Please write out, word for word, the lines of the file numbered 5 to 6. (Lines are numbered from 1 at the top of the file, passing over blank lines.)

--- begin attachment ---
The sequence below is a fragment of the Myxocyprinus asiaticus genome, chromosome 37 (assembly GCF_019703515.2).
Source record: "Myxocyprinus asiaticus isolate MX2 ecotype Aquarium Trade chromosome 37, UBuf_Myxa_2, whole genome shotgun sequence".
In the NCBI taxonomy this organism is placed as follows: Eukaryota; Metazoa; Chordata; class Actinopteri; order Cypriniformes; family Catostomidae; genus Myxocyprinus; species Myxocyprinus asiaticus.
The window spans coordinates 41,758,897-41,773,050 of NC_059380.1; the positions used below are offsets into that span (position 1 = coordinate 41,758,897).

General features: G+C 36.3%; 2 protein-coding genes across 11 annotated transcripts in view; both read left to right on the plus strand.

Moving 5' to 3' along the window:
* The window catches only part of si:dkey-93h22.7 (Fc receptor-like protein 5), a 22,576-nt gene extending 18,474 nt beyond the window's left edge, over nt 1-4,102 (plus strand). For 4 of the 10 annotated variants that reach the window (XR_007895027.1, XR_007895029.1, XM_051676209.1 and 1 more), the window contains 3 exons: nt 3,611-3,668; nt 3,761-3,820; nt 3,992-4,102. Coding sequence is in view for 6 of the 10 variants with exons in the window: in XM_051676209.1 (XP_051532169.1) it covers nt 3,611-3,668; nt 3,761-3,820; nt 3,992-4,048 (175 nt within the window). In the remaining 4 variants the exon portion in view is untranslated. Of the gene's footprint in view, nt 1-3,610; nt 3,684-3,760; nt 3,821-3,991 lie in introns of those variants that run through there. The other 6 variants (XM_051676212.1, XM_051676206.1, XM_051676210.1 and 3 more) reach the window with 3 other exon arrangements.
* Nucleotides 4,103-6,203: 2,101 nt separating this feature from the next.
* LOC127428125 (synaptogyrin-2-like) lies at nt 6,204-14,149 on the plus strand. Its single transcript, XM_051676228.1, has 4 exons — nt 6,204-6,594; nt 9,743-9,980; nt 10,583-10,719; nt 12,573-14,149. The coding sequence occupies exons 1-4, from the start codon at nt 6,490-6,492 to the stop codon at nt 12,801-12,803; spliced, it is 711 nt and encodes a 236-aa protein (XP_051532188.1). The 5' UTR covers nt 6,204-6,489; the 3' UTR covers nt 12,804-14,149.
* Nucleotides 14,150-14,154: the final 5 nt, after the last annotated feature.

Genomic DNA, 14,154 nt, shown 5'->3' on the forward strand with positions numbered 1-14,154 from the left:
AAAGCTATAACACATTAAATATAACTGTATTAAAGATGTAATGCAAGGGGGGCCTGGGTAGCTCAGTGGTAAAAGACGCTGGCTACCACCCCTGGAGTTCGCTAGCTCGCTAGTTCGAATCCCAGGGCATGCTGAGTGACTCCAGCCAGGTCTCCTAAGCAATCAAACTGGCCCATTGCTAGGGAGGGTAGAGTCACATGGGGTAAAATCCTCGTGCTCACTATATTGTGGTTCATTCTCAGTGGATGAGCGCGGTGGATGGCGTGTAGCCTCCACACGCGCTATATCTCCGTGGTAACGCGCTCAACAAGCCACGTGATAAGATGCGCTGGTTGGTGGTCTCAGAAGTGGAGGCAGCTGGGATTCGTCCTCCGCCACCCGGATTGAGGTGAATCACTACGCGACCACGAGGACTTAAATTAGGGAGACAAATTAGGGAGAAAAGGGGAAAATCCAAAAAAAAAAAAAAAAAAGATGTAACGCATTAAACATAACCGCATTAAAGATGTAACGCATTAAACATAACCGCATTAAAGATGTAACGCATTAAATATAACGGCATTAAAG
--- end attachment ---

General features: G+C 36.3%; 2 protein-coding genes across 11 annotated transcripts in view; both read left to right on the plus strand.

Moving 5' to 3' along the window: